Caffeine is also present in some painkillers, flu medicines, and many supplements.

Another recommendation for cutting off caffeine intake is to choose decaffeinated drinks that contain a negligible amount of caffeine but provide the same benefits.

I always tell my patients to taper off their dose of caffeine gradually, to avoid withdrawal symptoms.

When caffeine is used for a long period, the body can become dependent.

Therefore, if caffeine intake is stopped abruptly, you can develop a set of withdrawal symptoms.

These may include headache, fatigue, lethargy, nausea, and difficulty concentrating.

So the best advice is to slowly decrease the amount of caffeine you consume each day, until ultimately withdrawing it completely.

2: Drink Plenty of Water

Some caffeine is removed directly from the liver, while the rest is converted into its metabolites, which are then filtered through the kidneys.

The kidneys’ job is to filter out all the blood, reabsorbing what is useful, and excreting the remaining substances as urine.

Drugs and other chemicals require water for their excretion.

When we drink plenty of water, a large amount of urine is produced, making it easier for the kidneys to flush out caffeine and its metabolites.

Caffeine energizes the body and increases the utilization of water, so you are at increased risk of developing dehydration.

A dehydrated body is more vulnerable to the effects of caffeine.

Therefore, drinking plenty of water will help you stay hydrated.

Research has shown that caffeine consumption increases thirst in people who are not habitual drinkers.

Increased thirst can disrupt your sleep by waking you up at night to satisfy this need.

So drinking a lot of water will prevent sleep disturbance caused by midnight thirst.

3: Eat a Diet Rich in Cruciferous Vegetables

Cruciferous vegetables are a diverse group that belongs to the Brassica family.

Members of this family include cabbage, broccoli, kale, turnips, and Swiss chard.

A diet rich in cruciferous vegetables increases the metabolization of caffeine and helps flush it out of the system.

I have already explained that about 90% of caffeine is broken down into smaller products by special enzymes called CYP1A2.

So the best way to remove caffeine from the system is to increase the activity of these enzymes.

A study conducted at the Fred Hutchinson Cancer Research Center showed that cruciferous vegetables increase the activity of CYP1A2 by 18 to 37%.

This beneficial effect is due to a special compound called glucosinolate; a potent stimulator of this enzyme [18].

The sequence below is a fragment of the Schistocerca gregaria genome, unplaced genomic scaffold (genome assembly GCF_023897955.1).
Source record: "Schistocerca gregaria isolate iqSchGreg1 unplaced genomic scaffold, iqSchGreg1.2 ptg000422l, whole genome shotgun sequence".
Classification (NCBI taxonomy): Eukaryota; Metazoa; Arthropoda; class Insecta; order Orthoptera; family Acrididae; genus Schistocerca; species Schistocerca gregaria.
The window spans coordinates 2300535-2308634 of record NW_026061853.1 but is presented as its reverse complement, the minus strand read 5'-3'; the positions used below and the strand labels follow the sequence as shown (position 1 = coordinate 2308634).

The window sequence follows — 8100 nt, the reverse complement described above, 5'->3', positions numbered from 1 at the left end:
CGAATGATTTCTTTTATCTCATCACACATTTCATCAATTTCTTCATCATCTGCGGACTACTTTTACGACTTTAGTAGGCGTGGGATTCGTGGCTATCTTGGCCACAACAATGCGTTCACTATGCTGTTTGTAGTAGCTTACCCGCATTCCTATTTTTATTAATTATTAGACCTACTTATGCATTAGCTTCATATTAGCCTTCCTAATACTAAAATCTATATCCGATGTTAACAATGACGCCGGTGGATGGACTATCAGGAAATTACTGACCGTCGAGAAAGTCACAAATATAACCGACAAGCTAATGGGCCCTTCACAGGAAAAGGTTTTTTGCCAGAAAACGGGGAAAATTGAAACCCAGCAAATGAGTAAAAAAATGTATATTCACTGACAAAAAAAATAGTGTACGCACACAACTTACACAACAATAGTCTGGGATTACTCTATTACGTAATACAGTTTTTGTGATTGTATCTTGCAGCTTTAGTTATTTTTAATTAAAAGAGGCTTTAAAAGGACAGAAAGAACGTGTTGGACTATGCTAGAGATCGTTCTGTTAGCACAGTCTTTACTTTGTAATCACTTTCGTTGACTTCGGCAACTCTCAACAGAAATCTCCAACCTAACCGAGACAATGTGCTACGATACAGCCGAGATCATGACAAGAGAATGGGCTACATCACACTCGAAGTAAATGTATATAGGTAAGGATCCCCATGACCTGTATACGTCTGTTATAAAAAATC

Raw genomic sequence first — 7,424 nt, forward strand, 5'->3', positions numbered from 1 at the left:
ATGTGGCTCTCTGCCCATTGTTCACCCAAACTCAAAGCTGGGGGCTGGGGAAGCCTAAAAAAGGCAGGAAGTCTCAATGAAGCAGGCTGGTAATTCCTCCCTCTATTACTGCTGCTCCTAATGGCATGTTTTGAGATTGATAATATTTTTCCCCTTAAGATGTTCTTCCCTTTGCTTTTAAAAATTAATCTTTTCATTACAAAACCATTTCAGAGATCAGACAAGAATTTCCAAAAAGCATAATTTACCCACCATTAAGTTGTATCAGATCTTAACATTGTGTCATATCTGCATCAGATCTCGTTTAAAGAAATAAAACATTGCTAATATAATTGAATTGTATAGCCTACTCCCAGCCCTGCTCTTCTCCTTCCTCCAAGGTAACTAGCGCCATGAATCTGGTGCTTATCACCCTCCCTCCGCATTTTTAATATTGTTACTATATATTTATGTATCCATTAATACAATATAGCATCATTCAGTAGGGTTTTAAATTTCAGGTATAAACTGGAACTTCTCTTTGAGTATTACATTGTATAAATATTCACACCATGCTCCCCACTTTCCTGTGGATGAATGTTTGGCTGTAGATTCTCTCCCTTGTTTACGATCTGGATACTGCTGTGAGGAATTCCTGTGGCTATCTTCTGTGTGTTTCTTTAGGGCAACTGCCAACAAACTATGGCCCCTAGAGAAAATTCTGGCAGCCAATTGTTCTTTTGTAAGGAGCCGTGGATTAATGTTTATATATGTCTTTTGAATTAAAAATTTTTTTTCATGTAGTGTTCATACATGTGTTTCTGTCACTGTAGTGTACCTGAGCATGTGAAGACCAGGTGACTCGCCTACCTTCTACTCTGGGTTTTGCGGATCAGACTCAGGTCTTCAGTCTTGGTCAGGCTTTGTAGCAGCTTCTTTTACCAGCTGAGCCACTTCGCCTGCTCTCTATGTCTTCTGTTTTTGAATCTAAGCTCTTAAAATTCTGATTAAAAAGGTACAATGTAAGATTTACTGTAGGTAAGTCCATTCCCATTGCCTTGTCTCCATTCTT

But please note that this doesn’t mean that if you are experiencing side effects of caffeine, you can simply eat a vegetable as an antidote.

These vegetables work at the molecular level, and that takes some time.

On average, vegetables take 6 to 7 days to have maximum effect.

So regular consumption of vegetables is important if you want to avoid the unwanted effects caused by caffeine consumption.

4: L-Theanine Supplementation

Although there is no antidote for caffeine, the only thing that offers a chance of reversing the effects of caffeine is L-theanine.

L-theanine is an amino acid that prevents excitatory neurotransmitters, like glutamate, from binding to its receptors in the brain.

It has a calming effect on the brain and opposes the effects of caffeine on the autonomic system.

It decreases heart rate, blood pressure, vibration, stress, and anxiety [19].

Nature has added this natural antidote to green tea, but the amount is very low.

5: Practice Relaxation Exercises

Relaxation techniques, like deep breathing exercises, meditation, or yoga are very important for managing the symptoms caused by caffeine intake.

Problems caused by too much caffeine include irregular heart rate, increased breathing, and anxiety.

If you go to bed with these symptoms, it will not be possible to sleep comfortably.

Some people do strenuous exercise, as they feel more energetic, but this can only worsen the problem.

Exercise increases the heart rate, breathing rate, and alertness even further, and it becomes almost impossible to sleep.

The best advice is to calm the body and wait for the effects of the caffeine to wear off.

Deep Breathing Exercises

Deep breathing exercises are very simple and easy to perform.

Sit comfortably on a chair and focus on your breathing.

Take a deep breath through your nose, and hold for five seconds.

Then exhale slowly.

Repeat this cycle for a few minutes.


Yoga is another option that you can try, which may help to reduce the stress and anxiety associated with caffeine consumption.


Caffeine consumption can prevent you from having a night of good quality sleep, by keeping you awake.

The caffeine sensitivity of every individual is different, but you should limit your caffeine intake to less than 400mg per day.

Another measure that you can take to avoid the harmful effects of caffeine is to stay hydrated by drinking plenty of water.

Cruciferous vegetables and L-theanine are helpful in countering the adrenaline rush caused by caffeine.

Deep breathing exercises and yoga are also helpful in calming the body after consuming caffeine.